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A Good Day

Today was fun. I started my Modal Analysis class, in which we will spend ten weeks learning all about classical Persian music. I like classical Persian music. This, incidentally, is the class that goes with the Modal Analysis comprehensive exam, which was the exam that I had to take back in September without having taken the class because it wasn't offered last year. Now, finally, I get to find out what all the fuss was about. I'm especially excited because Bruno Nettl, who is one of the country's great doyens of ethnomusicology, is coming from Urbana to guest-teach this course. This is really learning from a master here. As a side note to dawtheminstrel: Nettl is technically an emeritus professor. This is what he spends his retirement doing. Traveling from Urbana to Chicago every week to teach Modal Analysis.

And I found out today that one of my friends from the Fairest College had a baby yesterday! I saw the picture that her wife posted, and the baby is absolutely adorable. This is actually the second adorable baby born to a friend recently -- this one lady in my Hebrew class had her baby over Spring Break, and he is adorable, too.


( 14 comments — Leave a comment )
Apr. 4th, 2008 12:17 pm (UTC)
It is only knowing that the term Modal Analysis is associated with music that saves me from cringing. It sounds like something from calculus. I hope you like the class. It's cool that someone who loves it so much is teaching it. That always makes a difference.

And congrats to all the new mothers. Something must be in the air up there. :-)
Apr. 4th, 2008 01:05 pm (UTC)
Modal Analysis sounds like it'll be fun. I shall have to find and post some good clips of Persian music so that you folks can hear what I'm learning about. Now that you've all gotten so blasé about the gamelan (I haven't been able to play for a while on account of the appendix adventure), I have to find more stuff to confuse you with.

When we were discussing the Hebrew class baby, I told the teacher that, although technically one could call the baby "chamud," which is Hebrew for "cute," he was in fact cute enough that you had to go straight to Japanese and call him "kawaii." There's cute, and then there's kawaii!
Apr. 4th, 2008 12:38 pm (UTC)
Nettl hasn't grasped the idea of retirement yet.

It's always nice to take a class if you have to take an exam. Before. After. Who cares? :-)
Apr. 4th, 2008 01:07 pm (UTC)
Nettl and Mom Pony both seem to have the same idea of retirement. Mom Pony actually retired last year. This has not stopped her from driving every day to the university an hour away to teach ginormous classes. Little Sister Pony and I have been trying to explain the concept of retirement all year (albeit mostly by doing things like getting sick or getting ready to graduate nursing school and wanting help with apartment-hunting. Maybe we should be more direct about it.)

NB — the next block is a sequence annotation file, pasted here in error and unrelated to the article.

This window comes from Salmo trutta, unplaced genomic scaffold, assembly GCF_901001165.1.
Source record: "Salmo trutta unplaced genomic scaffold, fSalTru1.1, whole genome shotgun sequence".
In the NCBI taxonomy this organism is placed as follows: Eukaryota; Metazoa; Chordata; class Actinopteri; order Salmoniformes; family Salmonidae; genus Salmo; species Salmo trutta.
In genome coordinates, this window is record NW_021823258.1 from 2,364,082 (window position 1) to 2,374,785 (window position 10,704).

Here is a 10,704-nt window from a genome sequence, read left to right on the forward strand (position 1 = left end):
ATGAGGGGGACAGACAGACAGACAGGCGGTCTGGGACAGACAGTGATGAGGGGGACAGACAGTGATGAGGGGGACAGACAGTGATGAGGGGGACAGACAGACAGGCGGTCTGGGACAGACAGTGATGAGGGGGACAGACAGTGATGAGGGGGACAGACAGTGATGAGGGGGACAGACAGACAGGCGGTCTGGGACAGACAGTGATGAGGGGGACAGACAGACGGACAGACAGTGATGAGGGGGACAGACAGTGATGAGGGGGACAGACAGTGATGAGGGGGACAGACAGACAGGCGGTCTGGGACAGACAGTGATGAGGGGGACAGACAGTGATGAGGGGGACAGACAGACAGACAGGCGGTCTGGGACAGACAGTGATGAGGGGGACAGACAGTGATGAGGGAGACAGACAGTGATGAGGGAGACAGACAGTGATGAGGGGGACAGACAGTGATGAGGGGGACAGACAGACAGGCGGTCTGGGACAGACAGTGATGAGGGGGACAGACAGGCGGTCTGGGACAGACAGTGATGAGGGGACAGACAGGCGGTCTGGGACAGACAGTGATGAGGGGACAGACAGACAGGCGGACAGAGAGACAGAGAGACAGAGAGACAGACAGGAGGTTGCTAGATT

Apr. 4th, 2008 05:56 pm (UTC)
Nettl needs to look up the definition of 'retirement' in the dictionary, LOL.

Babies are wonderful - particularly when you can give them back to their parents when they need something :>)
Apr. 4th, 2008 08:33 pm (UTC)
Babies are wonderful - particularly when you can give them back to their parents when they need something :>)

My feelings exactly. I can't wait to be an auntie, and I'm sure that Little Sister Pony will be happy to oblige once she's graduated nursing school and got her life on track.
Apr. 5th, 2008 12:03 am (UTC)
I'm not familiar with classical Persian music, but I had to listen to classical Turkish music once and while I could appreciate it as an art form, it certainly will not replace Green Day on my CD rotation.
Apr. 5th, 2008 12:33 pm (UTC)
You probably wouldn't really go for dastgah, either. But one thing that I've found is that most music becomes more interesting and more fun to listen to after you've studied a little about it and know a few things to listen for. The only types of music where this doesn't work for me are Chopin and raga.
Apr. 5th, 2008 01:31 am (UTC)
Nettl reminds me of my dad. He talked about retiring for ten years, then retired. For the first five years of retirement he was a consultant doing the same thing he had been doing before!
Apr. 5th, 2008 12:35 pm (UTC)
Sounds like your dad wasn't quite ready to retire. Professor Nettl seems to be perfectly content schlepping up here and teaching Modal Analysis every couple of years, trotting off to SEM, contributing his marzipan recipe (which is in rhymed verse) to the Ethnomusicologists' Cookbook, and whatever else a not-really-retired ethnomusicologist does in his copious free time.
Apr. 5th, 2008 09:28 pm (UTC)
I'm with elliska, Modal Analysis sounds strange and inscrutable. Persian music, on the other hand, sounds more approachable.
Apr. 6th, 2008 04:02 am (UTC)
For music persons, Modal Analysis reads automatically as "analysis of a system of modes." As opposed to Tonal Analysis, "analysis of a system based on tonality," or Atonal Analysis, "farting around." But Persian music does sound friendlier. I shall have to find and post some good clips.
Apr. 9th, 2008 01:17 am (UTC)
Tonal and atonal music at least sound like something I've heard of. :-) Will look forward to the clips if you can find some.
Apr. 9th, 2008 03:04 am (UTC)
I'll poke around. Maybe after Thursday's class, after I have a better idea of what's good.
( 14 comments — Leave a comment )


by Illsaysheis

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